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The 7 Sorriest Excuses for Being Broke

by Shawanda Greene

Lazy, sleeping cat

Photo by William Hawkins

I’ve legitimately been called a lot of things: smart, selfish, compassionate, nappy headed, beautiful, ample bosomed. (I’m just kidding about that last one.) In writing this blog post, I’m slightly concerned that “heartless” will be added to the list.

Humbly do I ask your forgiveness in advance.

Okay. Enough with the pleasantries.

Too often we accept popular beliefs that you can’t get ahead in life because of your circumstances. Such beliefs are only thinly veiled excuses for mediocrity. I’ve gathered the sorriest and most frequently repeated excuses I’ve heard over the years. Perhaps you recognize a few of them. Perhaps you’ve used a few of them.

1. I don’t want to lose my governmental assistance.

So, lemme get this straight. You’re going to remain perpetually impoverished because you’re scared Uncle Sam will stop giving you money? This level of laziness should be a criminal offense punishable with up to 5 years in prison.

Do you really think it’s wise to place your financial well being in the hands of someone who, as of March 7th, 2011, is $14,186,168,803,680.47 in debt? In case you’re having a hard time mentally processing that figure, it’s about $14.2 trillion.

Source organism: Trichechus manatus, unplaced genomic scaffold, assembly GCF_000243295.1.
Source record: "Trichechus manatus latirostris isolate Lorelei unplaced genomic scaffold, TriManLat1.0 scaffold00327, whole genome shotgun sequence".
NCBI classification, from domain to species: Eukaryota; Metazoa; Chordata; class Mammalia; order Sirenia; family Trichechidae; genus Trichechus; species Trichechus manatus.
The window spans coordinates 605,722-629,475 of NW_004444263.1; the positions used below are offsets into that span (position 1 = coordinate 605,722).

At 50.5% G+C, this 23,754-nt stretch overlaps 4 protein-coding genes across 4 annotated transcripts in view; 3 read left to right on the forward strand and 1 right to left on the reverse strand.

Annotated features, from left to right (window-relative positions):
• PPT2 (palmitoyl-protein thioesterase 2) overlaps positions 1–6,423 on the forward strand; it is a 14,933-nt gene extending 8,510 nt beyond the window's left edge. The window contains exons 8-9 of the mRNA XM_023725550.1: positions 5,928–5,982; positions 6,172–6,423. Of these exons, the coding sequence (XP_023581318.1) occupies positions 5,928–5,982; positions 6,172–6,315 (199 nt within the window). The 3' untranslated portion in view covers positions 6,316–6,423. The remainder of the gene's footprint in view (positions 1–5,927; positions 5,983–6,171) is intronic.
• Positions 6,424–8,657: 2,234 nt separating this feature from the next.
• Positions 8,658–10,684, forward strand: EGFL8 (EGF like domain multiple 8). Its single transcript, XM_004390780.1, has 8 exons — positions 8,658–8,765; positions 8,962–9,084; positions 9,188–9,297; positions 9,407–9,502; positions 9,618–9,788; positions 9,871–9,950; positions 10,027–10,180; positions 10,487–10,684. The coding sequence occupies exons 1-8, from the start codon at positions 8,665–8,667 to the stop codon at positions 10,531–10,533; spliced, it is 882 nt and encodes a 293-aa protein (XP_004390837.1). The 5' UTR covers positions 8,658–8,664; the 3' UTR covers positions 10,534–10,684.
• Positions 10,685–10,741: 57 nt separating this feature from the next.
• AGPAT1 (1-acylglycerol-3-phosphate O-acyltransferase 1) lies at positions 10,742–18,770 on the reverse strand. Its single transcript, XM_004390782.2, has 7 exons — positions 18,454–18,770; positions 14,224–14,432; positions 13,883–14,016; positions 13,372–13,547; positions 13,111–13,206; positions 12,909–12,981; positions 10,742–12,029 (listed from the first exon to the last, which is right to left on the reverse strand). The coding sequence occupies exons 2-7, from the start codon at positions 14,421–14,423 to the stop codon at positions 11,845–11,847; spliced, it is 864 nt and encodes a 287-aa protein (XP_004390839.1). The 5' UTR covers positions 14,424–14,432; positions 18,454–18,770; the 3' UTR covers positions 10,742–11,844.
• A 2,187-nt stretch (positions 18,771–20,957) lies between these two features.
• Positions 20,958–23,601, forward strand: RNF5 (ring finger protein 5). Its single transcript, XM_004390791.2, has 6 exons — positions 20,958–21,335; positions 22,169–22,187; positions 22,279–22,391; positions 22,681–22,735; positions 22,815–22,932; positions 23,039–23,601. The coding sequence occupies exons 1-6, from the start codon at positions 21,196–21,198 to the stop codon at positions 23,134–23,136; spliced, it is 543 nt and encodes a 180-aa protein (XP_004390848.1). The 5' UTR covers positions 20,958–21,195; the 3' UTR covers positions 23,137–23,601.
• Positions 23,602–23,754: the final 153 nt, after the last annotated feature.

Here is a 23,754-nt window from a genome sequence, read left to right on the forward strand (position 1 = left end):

2. Everything is so expensive these days.

No it’s not.

Yeah, yeah, yeah. Food and gas prices are increasing. Such is life. There’s information all over the internets that tell you how to save money on these items. If you haven’t read any of the countless articles on how to reduce the cost of either, then here are two quick and dirty tips:

Food – Waste less.

Gas – Drive less.

Get about the business of brainstorming some ideas to accomplish these objectives.

If you live in New York, Washington, D.C., Boston, Los Angeles, or San Francisco, get accustomed to paying ungodly sums of money for housing. You knew what you were getting into before you moved.

For now, even I gotta cry uncle on health care. That ish is expensiiiiive

3. My ex-husband/ex-wife doesn’t provide any monetary support for the kids.

That’s unfortunate.

No, really. People should honor their obligations.

To the extent you can use the legal system to coax a deadbeat into doing what they ought, then I encourage you to do so. Since you’re the responsible one, it looks like you’ll be shouldering the burden of caring for your family while ensuring the security of your financial future. Congratulations.

4. The economy is bad.

They tell me the unemployment rate is 8.9%. There are areas of the country where it’s better. There are areas where it’s worst.

Wherever you live, I guarantee you can find at least one person who’s working two jobs.

The most important thing to remember here is to distance yourself from those who’ve replaced the greeting “Hello” with “Boy, times are hard.”

5. I don’t make enough money.

First off, you probably do make enough money – just not enough for the life you want or believe you deserve.